- Australia’s cyber defence ‘pretty ordinary’ before ASD’s Top Four, ZDNet Australia, 3 June 2015. This piece quotes Major General Stephen Day, who heads up the defensive side of the Australian Signals Directorate (ASD). This and the following piece were generated from Check Point’s Cyber Security Symposium in Sydney.
- Tâ€‹elstra CISO blasts cyber ‘attribution distraction’, ZDNet Australia, 4 June 2015. Mike Burgess is said CISO.
- Air gaps still a cheap and effective defence for critical networks: Kaspersky, ZDNet Australia, 4 June 2015. This is the first of two articles that came out of the AusCERT Information Security Conference, and there’ll be more next week.
- Islamic State has ‘best cyber offence’ of any terrorist group, ZDNet Australia, 5 June 2015. This article cites Mykko Hypponen, chief research officer at F-Secure in Helsinki.
None. The next episode of The 9pm Edict is scheduled for Monday 15 June, or the day after.
- On Monday, I spoke about Chinese ATMs with face recognition on ABC 891 Adelaide.
- On Friday, I took part in the AusCERT Speed Debate. The Livestream recording has bad audio, so I’ll link to the YouTube version when it becomes available.
- Also on Friday, I was interviewed by the University of Melbourne student newspaper Farrago. I’ll link to that story when it goes live.
- On Tuesday, I went to the Check Point Cyber Security Symposium in Sydney, or at least part of it. The goodie bag included a signed copy of Brian Krebs’ book Spam Nation, a Check Point branded notebook, a chocolate from A10 Networks, and of course copies of Check Point’s promotional material. Food and drink were supplied.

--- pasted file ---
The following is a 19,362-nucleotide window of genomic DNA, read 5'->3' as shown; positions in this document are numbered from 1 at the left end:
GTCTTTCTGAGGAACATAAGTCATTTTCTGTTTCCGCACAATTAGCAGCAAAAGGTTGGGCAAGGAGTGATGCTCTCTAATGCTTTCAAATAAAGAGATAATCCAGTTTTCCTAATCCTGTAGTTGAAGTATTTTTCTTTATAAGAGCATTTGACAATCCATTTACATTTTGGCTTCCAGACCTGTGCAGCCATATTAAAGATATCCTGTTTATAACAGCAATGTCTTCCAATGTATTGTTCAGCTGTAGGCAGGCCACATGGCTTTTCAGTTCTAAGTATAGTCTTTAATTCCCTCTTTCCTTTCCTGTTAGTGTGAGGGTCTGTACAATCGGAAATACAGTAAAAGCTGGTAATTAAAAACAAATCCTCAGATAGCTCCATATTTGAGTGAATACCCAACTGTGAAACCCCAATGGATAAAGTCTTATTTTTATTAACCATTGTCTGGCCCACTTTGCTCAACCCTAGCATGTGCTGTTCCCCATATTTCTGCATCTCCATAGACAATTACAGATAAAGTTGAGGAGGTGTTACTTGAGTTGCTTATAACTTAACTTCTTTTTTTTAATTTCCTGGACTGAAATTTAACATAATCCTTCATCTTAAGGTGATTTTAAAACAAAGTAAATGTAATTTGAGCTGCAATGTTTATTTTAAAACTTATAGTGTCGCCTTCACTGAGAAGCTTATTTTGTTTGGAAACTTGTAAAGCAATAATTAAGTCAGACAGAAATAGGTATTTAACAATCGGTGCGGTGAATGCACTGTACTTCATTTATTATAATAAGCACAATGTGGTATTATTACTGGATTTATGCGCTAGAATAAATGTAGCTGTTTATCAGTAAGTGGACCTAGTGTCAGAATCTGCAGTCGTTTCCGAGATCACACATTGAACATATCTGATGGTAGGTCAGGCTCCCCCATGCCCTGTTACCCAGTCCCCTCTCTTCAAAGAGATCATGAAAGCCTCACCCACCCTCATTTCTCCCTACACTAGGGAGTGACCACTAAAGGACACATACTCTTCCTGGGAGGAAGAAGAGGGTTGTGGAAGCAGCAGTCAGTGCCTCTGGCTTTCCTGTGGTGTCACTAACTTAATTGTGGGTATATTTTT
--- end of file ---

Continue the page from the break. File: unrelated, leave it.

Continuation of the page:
- From Tuesday night through to Friday, I was at the AusCERT Information Security Conference as AusCERT’s guest. They provided return flights from Sydney to the Gold Coast, airport transfers, three nights accommodation at RACV Royal Pines Resort, and of course all the conference food and drink — and there was plenty of that. For taking part in the Speed Debate, I was given a bottle of Jim Barry The Lodge Hill Shiraz 2012 from the Clare Valley. And everybody got a copy of Bruce Schneier’s book Data and Goliath, an AusCERT-branded shirt, and a rather well-made courier bag. From CyberArk: A macaron, delivered creepy-like into my hotel room while I wasn’t there. From Firemon: A branded glass-cleaning cloth. From Mimecast: a keyring bottle opener. From NCC Group: a golden bath duck. From the US Naval Criminal Investigative Service: an NCIS cap — yes, from the real NCIS, not the TV show.
The Week Ahead
Monday is a public holiday for the Queen’s Birthday, but nevertheless I’ll be working. I’ll be writing a feature for ZDNet, as well as returning to Wentworth Falls after a week away.
From Tuesday to Thursday, I’ll be working on another feature for ZDNet, as well as my “regular” column, as well as the running so late it’s embarrassing ebook.
I see there’s an Apple keynote at 0300 AEST on Tuesday, so that may feed into something. [It didn’t.] And I’ve got an interview to do on Thursday afternoon. On Friday, I’ll be heading down to Sydney for a media briefing by Cisco. Friday is another writing day.
I’m not sure how the weekend will go, but I see that there’s Poetry in the Pub in Katoomba on Sunday afternoon. I happened to be there last month, and I thought it might be interesting for The 9pm Edict podcast. We’ll see.
Update 11 June 2015: Edited to reflect the abandoning of the Friday trip to Sydney.
[Photo: Sunset on the Gold Coast, Photographed from the 16th floor of the RACV Royal Pines Resort on 3 June 2015.]
Encased in a steel cage and with people prevented from choosing their own drinks, yesterday’s Newtown Festival ceased being a true community event and became yet another “officially-sanctioned party.” It’ll never be the same again. But why should it be that way?